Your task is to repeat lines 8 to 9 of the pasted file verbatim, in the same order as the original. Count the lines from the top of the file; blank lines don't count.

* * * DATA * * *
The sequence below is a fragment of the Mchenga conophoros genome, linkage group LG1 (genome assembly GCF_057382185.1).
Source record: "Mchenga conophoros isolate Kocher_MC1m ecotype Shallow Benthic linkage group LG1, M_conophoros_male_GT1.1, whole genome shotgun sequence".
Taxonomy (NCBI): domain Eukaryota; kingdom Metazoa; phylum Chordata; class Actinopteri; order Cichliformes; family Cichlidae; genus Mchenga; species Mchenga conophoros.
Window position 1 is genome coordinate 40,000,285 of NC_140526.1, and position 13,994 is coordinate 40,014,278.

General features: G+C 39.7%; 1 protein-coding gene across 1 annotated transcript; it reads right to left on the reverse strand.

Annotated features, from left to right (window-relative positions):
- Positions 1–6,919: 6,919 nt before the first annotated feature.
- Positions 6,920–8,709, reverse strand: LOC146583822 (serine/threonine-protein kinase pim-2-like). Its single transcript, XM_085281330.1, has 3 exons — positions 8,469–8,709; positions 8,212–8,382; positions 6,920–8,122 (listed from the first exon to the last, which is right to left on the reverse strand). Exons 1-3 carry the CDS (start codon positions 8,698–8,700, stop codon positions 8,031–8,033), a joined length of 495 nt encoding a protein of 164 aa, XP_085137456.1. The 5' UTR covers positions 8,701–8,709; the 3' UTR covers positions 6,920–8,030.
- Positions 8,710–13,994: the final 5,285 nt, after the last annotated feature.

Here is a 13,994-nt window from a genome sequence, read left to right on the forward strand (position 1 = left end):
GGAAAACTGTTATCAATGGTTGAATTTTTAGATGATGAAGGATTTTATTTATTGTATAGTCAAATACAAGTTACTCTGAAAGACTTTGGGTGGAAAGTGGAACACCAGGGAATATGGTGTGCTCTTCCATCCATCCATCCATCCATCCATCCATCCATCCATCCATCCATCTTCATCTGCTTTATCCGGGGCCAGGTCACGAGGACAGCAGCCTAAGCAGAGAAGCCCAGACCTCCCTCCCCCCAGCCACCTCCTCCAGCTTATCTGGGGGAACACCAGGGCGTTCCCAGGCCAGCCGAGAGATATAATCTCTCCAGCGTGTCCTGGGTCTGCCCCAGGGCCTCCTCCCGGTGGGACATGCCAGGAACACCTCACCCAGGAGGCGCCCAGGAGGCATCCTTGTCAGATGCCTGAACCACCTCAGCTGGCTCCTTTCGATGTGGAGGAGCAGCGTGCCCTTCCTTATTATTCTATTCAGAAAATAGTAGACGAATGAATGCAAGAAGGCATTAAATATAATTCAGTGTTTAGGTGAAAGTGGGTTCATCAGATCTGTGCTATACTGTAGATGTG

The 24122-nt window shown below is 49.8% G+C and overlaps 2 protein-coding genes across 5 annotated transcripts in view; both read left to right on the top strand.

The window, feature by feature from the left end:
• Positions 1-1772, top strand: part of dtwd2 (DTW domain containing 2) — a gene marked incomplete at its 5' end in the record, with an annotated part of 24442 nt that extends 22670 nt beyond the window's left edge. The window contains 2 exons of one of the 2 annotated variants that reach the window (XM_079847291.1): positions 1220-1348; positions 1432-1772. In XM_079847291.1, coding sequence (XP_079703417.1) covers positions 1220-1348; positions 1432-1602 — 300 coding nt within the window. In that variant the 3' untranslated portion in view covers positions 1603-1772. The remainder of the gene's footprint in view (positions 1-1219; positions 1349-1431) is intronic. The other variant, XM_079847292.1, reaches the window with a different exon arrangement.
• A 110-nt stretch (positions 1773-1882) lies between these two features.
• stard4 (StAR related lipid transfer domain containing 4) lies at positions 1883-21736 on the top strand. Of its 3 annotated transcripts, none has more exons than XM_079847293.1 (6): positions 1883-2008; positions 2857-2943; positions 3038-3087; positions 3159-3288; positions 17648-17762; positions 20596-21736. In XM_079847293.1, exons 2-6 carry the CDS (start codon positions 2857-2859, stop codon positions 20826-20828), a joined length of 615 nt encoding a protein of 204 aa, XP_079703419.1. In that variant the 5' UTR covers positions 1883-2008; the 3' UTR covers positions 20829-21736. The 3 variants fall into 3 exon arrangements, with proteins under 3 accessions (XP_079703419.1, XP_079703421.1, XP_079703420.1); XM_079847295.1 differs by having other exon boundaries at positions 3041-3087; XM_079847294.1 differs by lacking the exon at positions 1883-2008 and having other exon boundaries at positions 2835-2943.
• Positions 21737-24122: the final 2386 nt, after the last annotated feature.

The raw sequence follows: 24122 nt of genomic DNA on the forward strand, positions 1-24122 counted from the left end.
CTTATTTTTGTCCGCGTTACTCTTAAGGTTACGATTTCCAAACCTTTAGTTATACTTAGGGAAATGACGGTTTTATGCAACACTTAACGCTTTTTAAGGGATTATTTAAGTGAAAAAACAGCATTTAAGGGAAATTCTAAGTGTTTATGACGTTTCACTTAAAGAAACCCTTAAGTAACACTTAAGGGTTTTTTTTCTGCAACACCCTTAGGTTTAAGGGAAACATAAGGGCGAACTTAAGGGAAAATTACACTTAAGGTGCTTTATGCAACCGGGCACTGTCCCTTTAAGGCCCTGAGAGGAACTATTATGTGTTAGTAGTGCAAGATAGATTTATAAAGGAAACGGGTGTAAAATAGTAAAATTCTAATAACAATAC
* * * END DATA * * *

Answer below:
- Positions 6,920–8,709, reverse strand: LOC146583822 (serine/threonine-protein kinase pim-2-like). Its single transcript, XM_085281330.1, has 3 exons — positions 8,469–8,709; positions 8,212–8,382; positions 6,920–8,122 (listed from the first exon to the last, which is right to left on the reverse strand). Exons 1-3 carry the CDS (start codon positions 8,698–8,700, stop codon positions 8,031–8,033), a joined length of 495 nt encoding a protein of 164 aa, XP_085137456.1. The 5' UTR covers positions 8,701–8,709; the 3' UTR covers positions 6,920–8,030.
- Positions 8,710–13,994: the final 5,285 nt, after the last annotated feature.